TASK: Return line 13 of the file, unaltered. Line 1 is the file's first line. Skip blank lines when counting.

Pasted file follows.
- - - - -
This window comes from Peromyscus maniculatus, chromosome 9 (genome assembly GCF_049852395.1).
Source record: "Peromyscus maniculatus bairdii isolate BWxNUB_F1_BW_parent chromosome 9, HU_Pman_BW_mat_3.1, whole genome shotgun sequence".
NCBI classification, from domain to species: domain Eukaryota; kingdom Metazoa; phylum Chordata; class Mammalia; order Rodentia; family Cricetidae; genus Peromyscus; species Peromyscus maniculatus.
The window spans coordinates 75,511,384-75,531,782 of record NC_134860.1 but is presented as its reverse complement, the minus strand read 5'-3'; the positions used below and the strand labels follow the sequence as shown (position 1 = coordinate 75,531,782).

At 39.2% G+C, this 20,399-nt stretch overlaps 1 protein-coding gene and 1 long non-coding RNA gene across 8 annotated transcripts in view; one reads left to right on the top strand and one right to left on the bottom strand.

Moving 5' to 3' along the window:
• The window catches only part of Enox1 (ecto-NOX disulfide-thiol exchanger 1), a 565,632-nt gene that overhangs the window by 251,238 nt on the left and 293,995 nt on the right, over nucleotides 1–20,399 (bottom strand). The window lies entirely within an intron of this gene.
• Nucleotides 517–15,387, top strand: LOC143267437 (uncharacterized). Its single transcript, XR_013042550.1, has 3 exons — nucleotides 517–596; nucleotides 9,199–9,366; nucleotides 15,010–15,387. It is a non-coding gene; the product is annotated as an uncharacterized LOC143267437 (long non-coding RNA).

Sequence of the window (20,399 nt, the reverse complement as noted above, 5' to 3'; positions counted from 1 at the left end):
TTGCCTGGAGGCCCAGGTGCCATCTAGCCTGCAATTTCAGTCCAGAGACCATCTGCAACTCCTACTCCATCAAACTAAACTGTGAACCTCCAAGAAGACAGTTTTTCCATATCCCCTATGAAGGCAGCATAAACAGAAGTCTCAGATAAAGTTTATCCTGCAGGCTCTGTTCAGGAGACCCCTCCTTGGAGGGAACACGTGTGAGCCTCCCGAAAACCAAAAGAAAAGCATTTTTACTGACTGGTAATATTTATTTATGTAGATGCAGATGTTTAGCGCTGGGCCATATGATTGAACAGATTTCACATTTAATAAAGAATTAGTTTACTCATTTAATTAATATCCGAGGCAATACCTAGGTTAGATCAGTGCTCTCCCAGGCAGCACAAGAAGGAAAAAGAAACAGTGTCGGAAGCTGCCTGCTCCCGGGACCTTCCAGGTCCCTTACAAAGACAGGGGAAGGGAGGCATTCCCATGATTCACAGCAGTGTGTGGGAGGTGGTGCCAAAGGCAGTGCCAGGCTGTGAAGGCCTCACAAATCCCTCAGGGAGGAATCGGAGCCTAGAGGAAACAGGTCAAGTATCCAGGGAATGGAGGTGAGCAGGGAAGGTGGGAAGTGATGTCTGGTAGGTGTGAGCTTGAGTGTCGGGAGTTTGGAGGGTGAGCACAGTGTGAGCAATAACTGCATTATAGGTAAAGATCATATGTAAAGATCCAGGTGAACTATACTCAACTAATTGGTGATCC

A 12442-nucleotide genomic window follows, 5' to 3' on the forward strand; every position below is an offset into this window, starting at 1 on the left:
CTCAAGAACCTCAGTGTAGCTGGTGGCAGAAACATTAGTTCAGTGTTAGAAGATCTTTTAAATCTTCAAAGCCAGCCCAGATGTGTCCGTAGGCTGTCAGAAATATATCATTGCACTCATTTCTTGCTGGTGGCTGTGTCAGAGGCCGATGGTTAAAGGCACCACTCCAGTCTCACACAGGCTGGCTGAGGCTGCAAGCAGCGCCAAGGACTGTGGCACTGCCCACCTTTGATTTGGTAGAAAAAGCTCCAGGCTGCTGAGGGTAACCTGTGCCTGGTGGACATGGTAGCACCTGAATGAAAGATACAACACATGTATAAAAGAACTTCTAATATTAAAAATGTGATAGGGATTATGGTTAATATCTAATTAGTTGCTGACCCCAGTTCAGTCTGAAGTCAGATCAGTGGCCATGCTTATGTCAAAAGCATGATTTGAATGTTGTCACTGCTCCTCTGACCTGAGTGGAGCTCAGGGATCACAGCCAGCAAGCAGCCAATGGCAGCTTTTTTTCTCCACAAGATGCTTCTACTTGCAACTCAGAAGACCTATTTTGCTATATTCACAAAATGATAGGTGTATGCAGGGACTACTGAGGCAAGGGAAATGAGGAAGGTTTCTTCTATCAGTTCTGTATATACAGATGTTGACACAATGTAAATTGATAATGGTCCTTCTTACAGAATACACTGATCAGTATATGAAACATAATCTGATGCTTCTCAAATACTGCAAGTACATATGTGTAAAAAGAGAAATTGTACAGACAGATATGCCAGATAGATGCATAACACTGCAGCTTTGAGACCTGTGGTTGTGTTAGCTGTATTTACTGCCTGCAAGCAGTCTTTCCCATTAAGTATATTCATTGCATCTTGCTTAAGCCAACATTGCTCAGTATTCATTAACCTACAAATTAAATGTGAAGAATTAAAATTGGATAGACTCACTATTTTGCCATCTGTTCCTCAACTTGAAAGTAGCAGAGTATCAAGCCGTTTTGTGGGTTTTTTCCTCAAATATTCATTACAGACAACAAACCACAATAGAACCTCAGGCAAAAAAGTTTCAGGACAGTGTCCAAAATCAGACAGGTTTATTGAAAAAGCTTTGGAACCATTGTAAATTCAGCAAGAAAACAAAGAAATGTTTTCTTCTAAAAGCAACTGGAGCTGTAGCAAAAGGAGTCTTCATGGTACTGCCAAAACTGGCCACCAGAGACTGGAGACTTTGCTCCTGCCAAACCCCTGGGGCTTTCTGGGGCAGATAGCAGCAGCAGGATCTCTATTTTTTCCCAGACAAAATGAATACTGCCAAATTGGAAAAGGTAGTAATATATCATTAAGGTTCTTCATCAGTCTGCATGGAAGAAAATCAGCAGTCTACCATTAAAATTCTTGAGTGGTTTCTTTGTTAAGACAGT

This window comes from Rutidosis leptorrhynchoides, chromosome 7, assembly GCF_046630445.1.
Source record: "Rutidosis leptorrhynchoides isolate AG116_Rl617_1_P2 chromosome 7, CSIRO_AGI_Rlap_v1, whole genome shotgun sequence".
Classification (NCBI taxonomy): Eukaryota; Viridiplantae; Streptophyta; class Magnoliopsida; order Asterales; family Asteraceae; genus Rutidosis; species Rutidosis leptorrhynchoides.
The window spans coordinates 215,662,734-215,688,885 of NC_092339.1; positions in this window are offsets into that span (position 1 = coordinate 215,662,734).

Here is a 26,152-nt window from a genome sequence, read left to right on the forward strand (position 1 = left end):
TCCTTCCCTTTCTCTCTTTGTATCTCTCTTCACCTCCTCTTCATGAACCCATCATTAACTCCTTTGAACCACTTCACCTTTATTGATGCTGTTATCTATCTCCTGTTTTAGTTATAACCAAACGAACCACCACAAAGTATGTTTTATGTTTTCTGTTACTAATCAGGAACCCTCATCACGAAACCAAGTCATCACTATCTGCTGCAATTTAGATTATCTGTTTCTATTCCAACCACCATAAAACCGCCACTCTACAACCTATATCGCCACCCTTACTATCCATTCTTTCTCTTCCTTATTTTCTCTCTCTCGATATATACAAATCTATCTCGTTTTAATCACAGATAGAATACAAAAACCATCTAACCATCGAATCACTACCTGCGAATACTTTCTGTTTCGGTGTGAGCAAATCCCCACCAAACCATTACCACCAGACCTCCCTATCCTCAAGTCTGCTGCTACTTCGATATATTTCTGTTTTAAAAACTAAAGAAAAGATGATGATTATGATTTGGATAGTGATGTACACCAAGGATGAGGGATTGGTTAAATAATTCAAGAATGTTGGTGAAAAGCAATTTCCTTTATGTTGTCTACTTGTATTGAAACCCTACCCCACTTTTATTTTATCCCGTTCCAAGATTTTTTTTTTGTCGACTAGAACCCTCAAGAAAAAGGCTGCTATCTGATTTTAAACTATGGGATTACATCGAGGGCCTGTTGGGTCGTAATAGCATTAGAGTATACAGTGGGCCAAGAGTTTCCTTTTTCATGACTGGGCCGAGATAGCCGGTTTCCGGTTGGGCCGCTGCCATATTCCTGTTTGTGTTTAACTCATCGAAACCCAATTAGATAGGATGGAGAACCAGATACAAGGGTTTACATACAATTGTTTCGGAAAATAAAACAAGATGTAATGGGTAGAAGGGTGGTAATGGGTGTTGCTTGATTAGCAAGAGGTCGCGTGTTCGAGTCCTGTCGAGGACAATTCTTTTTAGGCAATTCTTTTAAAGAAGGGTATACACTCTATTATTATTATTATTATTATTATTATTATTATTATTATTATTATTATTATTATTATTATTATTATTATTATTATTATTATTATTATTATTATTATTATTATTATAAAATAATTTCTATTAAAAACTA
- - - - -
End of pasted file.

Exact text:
This window comes from Rutidosis leptorrhynchoides, chromosome 7, assembly GCF_046630445.1.